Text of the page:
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Comment: Re:More Regulations, Please (Score 2) 230

by mcgrew (#48040057) Attached to: Back To Faxes: Doctors Can't Exchange Digital Medical Records

The shiny side of the foil needs to be on the outside of the hat. The problem here isn't government intervention, rather a lack of same. The problem is corporate sociopathy and lack of standards. The standards should have been set up before anybody started building equipment. Where government fell down was not mandating that. Not a surfeit of regulations but a lack of them.

And had there been a monopoly there would have been no compatibility problems, but would have caused worse problems.

User Journal

Journal: Moroned Off Vesta 3

Journal by mcgrew

John's first patron of the day was waiting at the door when he approached.
"Roger!" he said as he unlocked the door. "I haven't seen you in years! Want a beer? My stuff is pretty damned good if I do say so myself, and it's a lot cheaper than the imported stuff."
"Sure," he said. John poured a beer and handed it to him. He took a sip. "Not bad, John. So you're tending bar now? I heard the shipping company fired you for that th

Comment: Re:Start menu usage dropped in lieu of what? (Score 1) 266

by mcgrew (#48031855) Attached to: Microsoft's Asimov System To Monitor Users' Machines In Real Time

I tried Lo but it wouldn't do full justification, so it was a no-go for me; I need to format printed books. Oo seems to work like any other Windows program, except it loses it's "last used files" list in the start menu whenever it's upgraded (they really need to fix that).

Comment: Re:What about baseball? (Score 1) 132

by 93 Escort Wagon (#48031523) Attached to: FCC Rejects Blackout Rules

Uh, perhaps because the two parties in question here are the FCC and the NFL?
If I read about a lawsuit surrounding Toyota recalls, I don't expect to find Chevrolet in the discussion just because they are also an automaker.

But in your hypothetical case you also wouldn't expect the story to refer to all "automotive" recalls - you'd expect it to say "Toyota".

The lede from this story says "Today the Federal Communications Commission eliminated its sport blackout rules, which prevented cable and satellite television providers from showing sporting events that were blacked out on a local station". But the FCC hasn't eliminated all blackout rules... only the ones specifically pertinent to the NFL.

Comment: Re:Asimov system? (Score 2) 266

by mcgrew (#48030435) Attached to: Microsoft's Asimov System To Monitor Users' Machines In Real Time

Overrated?? Asimov wrote over 500 books, both fiction and nonfiction. His stories were between the covers of all the science fiction magazines every month. And the trilogy you rate so poorly won a Hugo award (the most respected science fiction award there is, with the possible exception of the Nebula). He, Heinlein, and Clarke are are often considered to be the "Big Three" of science fiction authors.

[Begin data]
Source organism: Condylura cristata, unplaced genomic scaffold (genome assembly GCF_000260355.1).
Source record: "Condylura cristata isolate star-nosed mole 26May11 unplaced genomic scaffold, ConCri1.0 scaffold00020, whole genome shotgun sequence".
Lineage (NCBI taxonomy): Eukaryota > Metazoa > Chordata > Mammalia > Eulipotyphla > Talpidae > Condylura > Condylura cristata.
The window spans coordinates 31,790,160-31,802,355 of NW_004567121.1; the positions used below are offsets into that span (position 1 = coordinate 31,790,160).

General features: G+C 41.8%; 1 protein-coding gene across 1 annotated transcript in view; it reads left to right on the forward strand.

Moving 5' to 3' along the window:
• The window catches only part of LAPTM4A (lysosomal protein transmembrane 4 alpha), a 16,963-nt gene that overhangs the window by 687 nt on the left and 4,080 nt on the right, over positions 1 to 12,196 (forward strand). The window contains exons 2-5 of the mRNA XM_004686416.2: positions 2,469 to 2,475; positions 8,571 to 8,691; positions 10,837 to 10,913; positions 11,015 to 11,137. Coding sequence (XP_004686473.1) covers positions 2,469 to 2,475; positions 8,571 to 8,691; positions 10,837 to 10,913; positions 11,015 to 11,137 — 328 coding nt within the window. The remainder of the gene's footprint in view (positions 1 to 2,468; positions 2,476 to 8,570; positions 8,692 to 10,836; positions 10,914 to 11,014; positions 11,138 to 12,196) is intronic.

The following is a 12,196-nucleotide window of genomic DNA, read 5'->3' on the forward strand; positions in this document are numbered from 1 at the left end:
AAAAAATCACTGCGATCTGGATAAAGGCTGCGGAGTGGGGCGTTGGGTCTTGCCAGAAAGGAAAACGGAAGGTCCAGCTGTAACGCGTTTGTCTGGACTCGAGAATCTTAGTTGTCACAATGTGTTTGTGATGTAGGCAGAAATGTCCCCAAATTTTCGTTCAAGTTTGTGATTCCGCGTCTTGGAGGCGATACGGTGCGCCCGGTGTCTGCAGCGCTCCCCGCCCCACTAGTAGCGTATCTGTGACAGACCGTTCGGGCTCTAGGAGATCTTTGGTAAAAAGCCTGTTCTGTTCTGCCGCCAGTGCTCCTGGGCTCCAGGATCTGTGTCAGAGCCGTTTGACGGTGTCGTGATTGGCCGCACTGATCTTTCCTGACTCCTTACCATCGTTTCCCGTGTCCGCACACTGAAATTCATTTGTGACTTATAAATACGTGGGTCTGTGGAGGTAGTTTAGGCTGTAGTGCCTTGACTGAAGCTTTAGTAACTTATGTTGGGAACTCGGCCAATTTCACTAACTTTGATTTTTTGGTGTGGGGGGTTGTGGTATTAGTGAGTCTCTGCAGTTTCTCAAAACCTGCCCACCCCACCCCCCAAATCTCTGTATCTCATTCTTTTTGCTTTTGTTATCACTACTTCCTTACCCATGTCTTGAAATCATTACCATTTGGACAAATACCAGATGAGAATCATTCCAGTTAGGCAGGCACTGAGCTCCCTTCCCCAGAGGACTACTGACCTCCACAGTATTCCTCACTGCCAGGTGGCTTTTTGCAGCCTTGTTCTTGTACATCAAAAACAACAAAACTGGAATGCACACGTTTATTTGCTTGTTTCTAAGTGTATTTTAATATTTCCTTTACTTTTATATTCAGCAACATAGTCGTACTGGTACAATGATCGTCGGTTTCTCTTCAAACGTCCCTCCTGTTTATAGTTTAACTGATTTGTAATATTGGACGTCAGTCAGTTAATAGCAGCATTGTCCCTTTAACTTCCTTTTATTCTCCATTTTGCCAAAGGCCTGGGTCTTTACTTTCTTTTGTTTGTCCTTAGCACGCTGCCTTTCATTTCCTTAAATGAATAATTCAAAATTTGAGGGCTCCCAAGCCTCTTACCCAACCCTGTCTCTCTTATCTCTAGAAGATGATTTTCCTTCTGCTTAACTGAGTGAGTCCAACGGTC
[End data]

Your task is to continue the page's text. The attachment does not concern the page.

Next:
Sheesh, judge the author of over 500 books on three. That's pathetic.

Oh, and in case you didn't figure it out, I've been a huge Asimov fan for fifty years (as well as Heinlein and Niven and most of the rest). I didn't care for Clarke, but I'd not call him unimpressive, I just didn't care for his style. If I cared for that style I'd probably love his work, but I don't.

Comment: Re:Which users? (Score 1) 266

by mcgrew (#48030233) Attached to: Microsoft's Asimov System To Monitor Users' Machines In Real Time

Couldn't agree more. Not restoring the (useful) start menu for W8, even as an option, goes to show how much they really care about it's customers.

You're not their customer unless you're buying boxed sets of their OS and apps to install on your home brew machine. Acer, Dell, etc. are their customers. You didn't buy that OS from Microsoft, the OEM did. You bought it from him, and he's the one you should complain to.

Comment: Re:Which users? (Score 1) 266

by mcgrew (#48030149) Attached to: Microsoft's Asimov System To Monitor Users' Machines In Real Time

I'm hoping W7 is it for me, but I'd said that XP was it; I've been mostly using Linux for a decade. Then about 3 years ago I bought this notebook and have been too lazy to install kubuntu (which I had on the older one that had been stolen). Despite its annoyances W7's still there.

Comment: Re:Start menu usage dropped in lieu of what? (Score 1) 266

by mcgrew (#48029939) Attached to: Microsoft's Asimov System To Monitor Users' Machines In Real Time

From the time I got Windows 7, and I could just press "start" type the first few characters of the program name and launch it

And then open the file you want to work on. Meanwhile, using the Start Menu, two clicks and your document is open inside the app.

Your method is extremely problematic with something like GIMP that has little or no keyboard use.

Don't like Start? Don't use it. But just because I don't have a use for something doesn't mean it should be abolished.

Comment: Re:Start menu usage dropped in lieu of what? (Score 1) 266

by mcgrew (#48029875) Attached to: Microsoft's Asimov System To Monitor Users' Machines In Real Time

On my small notebook I have the file manager, Thunderbird and Firefox pinned, but I mostly use Open Office Write. Most recently opened documents are two clicks away, while if Oo was pinned a click would open a blank document, and it's a couple more clicks from Oo's interface.

Comment: What about baseball? (Score 4, Interesting) 132

by 93 Escort Wagon (#48029829) Attached to: FCC Rejects Blackout Rules

Major League Baseball has one of the most draconian and bizarre blackout policies even conceived - and it's not mentioned in that document at all. So I am wondering how a ruling about the NFL's policies is being interpreted as "FCC rejects blackout rules".

Oh, and MLB also has an exemption from the Sherman Antitrust Act.

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